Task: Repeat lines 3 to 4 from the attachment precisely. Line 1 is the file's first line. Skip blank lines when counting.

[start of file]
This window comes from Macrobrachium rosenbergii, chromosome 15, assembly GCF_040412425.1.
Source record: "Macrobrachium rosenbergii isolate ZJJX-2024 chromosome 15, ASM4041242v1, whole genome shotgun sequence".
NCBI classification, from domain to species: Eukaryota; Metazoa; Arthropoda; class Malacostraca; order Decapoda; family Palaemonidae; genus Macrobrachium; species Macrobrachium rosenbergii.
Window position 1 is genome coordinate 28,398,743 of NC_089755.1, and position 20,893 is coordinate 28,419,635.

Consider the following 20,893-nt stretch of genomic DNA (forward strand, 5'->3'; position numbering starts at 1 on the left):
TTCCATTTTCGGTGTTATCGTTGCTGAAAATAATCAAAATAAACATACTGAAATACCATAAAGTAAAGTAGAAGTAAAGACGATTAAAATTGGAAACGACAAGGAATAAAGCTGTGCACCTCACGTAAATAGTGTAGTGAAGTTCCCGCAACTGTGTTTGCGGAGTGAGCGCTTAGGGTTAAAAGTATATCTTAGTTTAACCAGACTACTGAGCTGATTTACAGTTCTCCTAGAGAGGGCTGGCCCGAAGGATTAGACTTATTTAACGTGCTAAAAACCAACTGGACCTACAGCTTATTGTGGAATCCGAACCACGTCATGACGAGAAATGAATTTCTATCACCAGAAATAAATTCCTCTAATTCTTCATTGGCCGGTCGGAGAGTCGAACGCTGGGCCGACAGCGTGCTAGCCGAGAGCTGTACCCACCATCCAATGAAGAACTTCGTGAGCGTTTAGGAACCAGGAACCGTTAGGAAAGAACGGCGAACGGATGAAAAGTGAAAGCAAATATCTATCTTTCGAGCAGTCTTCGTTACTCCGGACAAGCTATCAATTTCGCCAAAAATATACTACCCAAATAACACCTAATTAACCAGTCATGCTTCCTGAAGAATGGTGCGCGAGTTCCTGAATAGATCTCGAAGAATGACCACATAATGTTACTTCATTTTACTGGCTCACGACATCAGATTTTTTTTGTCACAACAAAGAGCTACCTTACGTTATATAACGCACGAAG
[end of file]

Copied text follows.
NCBI classification, from domain to species: Eukaryota; Metazoa; Arthropoda; class Malacostraca; order Decapoda; family Palaemonidae; genus Macrobrachium; species Macrobrachium rosenbergii.
Window position 1 is genome coordinate 28,398,743 of NC_089755.1, and position 20,893 is coordinate 28,419,635.